Multiple news sources have published stories this week about a Bank of America Merrill Lynch intern working in London who died Aug. 15 after reportedly working three straight days. Moritz Erhardt was a 21-year-old German student completing a notoriously intense internship at the bank and was found dead in his shower. At Drexel, most of us have experienced firsthand that working full time is a different kind of demanding than a typical student schedule. How far are we willing to push ourselves to make sure we stand out from our peers? Even though most of our co-ops are not as intense or competitive as Erhardt’s investment banking internship, it is still a shock to our system to see such a young man literally work himself to death. Drexel students are conditioned to give everything they do 100 percent of their efforts, but students also need to understand that personal health should always come first.
Our faculty and staff understand how competitive the job market is these days, so they constantly stress to us how hard we must work to set ourselves apart from the competition. They’re absolutely right — getting a job with our undergraduate education is nowhere near as easy as it was a few decades ago. We know how rigorous it can be to work full time under this kind of pressure, but we take it for granted most of the time because this work culture has become the status quo in many developed countries. We know that caffeinated beverages and 5-Hour Energy are not adequate substitutes for a good night’s sleep, but when our definition of success in the workplace becomes so time-consuming that we must deprive ourselves of sleep, we nevertheless turn to these stimulants to get us through the day. When such unhealthy habits become so ingrained in our culture, it takes a tragic news story like this to make us think twice about our way of life.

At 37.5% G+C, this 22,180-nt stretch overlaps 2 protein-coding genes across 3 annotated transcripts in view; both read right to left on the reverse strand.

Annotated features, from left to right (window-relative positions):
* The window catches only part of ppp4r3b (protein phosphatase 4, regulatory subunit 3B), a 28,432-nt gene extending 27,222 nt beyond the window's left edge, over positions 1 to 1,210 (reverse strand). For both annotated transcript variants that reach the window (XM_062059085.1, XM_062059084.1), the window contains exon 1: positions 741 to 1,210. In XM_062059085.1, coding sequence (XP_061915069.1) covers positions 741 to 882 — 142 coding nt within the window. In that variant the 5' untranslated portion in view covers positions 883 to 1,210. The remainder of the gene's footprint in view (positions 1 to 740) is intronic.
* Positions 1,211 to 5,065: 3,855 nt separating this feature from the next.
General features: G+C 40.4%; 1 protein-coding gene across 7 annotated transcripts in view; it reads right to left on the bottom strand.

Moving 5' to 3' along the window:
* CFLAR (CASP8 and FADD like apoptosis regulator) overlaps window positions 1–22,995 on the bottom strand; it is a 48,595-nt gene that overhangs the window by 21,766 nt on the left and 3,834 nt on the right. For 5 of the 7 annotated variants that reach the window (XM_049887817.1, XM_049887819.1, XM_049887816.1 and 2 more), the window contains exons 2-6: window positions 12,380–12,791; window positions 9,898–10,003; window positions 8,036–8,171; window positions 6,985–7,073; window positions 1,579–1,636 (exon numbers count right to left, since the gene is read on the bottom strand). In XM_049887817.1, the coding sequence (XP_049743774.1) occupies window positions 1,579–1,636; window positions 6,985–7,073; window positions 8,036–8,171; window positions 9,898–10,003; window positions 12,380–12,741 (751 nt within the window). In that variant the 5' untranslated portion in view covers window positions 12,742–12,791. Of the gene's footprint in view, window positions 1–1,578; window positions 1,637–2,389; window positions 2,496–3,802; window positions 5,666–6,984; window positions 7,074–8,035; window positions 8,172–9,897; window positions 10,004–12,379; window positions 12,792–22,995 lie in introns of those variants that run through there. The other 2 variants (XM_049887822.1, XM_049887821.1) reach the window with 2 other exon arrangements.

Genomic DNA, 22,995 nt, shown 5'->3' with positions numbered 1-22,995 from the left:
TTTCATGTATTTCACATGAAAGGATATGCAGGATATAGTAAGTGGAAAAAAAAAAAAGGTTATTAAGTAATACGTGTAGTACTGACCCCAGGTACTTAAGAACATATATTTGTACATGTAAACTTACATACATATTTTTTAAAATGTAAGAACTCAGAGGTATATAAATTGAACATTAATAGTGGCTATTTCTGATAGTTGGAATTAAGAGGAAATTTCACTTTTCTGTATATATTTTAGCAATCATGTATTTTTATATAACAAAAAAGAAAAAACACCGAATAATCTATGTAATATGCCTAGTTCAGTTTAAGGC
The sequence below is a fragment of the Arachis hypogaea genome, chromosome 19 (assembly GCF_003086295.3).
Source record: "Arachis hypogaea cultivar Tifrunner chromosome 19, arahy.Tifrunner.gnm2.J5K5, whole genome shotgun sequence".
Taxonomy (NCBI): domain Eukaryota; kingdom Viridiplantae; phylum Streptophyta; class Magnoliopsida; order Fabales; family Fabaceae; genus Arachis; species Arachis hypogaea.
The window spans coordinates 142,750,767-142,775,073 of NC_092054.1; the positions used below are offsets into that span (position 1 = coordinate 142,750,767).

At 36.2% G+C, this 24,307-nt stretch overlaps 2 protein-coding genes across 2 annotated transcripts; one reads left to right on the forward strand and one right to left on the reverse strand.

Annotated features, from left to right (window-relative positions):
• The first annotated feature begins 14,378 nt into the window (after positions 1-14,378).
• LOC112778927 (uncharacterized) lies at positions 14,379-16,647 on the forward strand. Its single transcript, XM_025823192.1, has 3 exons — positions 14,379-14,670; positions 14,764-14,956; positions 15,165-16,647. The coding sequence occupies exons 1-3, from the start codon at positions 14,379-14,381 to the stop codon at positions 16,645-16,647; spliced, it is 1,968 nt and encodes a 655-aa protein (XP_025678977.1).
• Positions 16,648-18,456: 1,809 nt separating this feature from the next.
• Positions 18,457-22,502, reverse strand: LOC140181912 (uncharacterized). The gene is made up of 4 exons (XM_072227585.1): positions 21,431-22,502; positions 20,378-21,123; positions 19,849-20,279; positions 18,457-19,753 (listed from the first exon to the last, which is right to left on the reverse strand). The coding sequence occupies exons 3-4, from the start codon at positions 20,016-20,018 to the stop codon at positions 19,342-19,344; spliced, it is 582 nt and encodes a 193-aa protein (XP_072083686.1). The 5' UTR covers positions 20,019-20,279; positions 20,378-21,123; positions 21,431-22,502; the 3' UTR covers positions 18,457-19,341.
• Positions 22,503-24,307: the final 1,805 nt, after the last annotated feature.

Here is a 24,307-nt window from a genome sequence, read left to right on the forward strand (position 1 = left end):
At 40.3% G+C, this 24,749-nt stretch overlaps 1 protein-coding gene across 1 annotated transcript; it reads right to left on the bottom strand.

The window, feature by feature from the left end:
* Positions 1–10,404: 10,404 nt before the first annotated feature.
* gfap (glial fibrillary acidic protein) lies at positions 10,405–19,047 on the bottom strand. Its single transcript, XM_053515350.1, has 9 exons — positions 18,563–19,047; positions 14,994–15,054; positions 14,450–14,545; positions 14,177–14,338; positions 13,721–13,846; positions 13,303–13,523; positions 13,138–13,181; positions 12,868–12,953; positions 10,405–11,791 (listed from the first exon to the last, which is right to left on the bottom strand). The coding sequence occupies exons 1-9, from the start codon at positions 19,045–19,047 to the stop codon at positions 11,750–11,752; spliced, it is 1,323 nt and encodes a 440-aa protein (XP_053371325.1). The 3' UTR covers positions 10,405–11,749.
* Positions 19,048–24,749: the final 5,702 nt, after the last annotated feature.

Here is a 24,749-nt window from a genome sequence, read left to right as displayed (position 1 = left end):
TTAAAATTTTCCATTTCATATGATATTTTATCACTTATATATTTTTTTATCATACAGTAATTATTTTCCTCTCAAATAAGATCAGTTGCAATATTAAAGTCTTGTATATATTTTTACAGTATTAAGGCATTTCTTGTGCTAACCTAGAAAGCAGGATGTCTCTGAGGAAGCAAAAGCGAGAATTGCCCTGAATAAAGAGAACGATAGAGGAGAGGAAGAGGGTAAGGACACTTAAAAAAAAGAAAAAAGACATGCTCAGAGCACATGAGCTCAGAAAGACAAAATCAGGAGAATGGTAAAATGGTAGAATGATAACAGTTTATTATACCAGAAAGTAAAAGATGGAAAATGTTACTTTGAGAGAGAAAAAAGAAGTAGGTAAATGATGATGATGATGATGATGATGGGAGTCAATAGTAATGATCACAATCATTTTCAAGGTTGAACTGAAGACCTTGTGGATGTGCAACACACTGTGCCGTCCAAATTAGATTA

For the six-month period that students spend on co-op, we are expected to act as adults in a professional environment. At the same time, we are still college students trying to make the most of this four- or five-year experience as much as we can. When students go on co-op, they try to balance their extracurricular activities, other side jobs, a night class and a social life. Working 40 hours per week, taking a class and staying involved on campus can quickly eat up all of our time, leading to a lack of sleep and feelings of unnecessary stress. Students need to realize that during the six-month co-op period, they should make co-op a priority and schedule extracurriculars around it, making sure they leave plenty of time for sleep and relaxation. After the first few weeks of co-op and adjusting to a new job, students can start to add extracurriculars into their schedules little by little. They also can’t be afraid to turn down taking on more responsibility in a student group or even stepping down from a leadership position.
Many students who put their health second to their work performance are overlooking the fact that health reflects quality of work. If you stretch yourself too thin, small details will slip through the cracks, and you won’t be able to put 100 percent of your efforts into any of your work. If your health suffers, your work will suffer. It is better to sacrifice a couple of commitments for the time being so that you can focus on staying healthy and doing well at your co-op. Once everything is on track, then you can meet your other needs. Plus, no boss wants to have interns who neglect their health. If you don’t think you can maintain a healthy balance while meeting the expectations of your co-op employer, talk to your co-op coordinator. Last week’s tragedy reminds us that your personal schedule outside of work night not always be the problem. Ask for your co-op coordinator’s honest opinion as to whether or not your employer’s work demands are reasonable.
Your co-op is meant to be a positive experience. You may end up discovering that the co-op you selected is not the job for you, but making that discovery means that your time was not wasted. Co-ops, internships and other “real-world” experiences are important for professional development, but sometimes we must remind ourselves that one short-term job is not going to make or break you as a professional. We also have to remind ourselves that losing a night’s sleep will not earn us more recognition at work. By taking good care of ourselves, we prove that we can effectively balance work with the rest of our busy lives. So eat three well-balanced meals each day, get a good night’s rest, and prepare yourself for success both in and out of the office.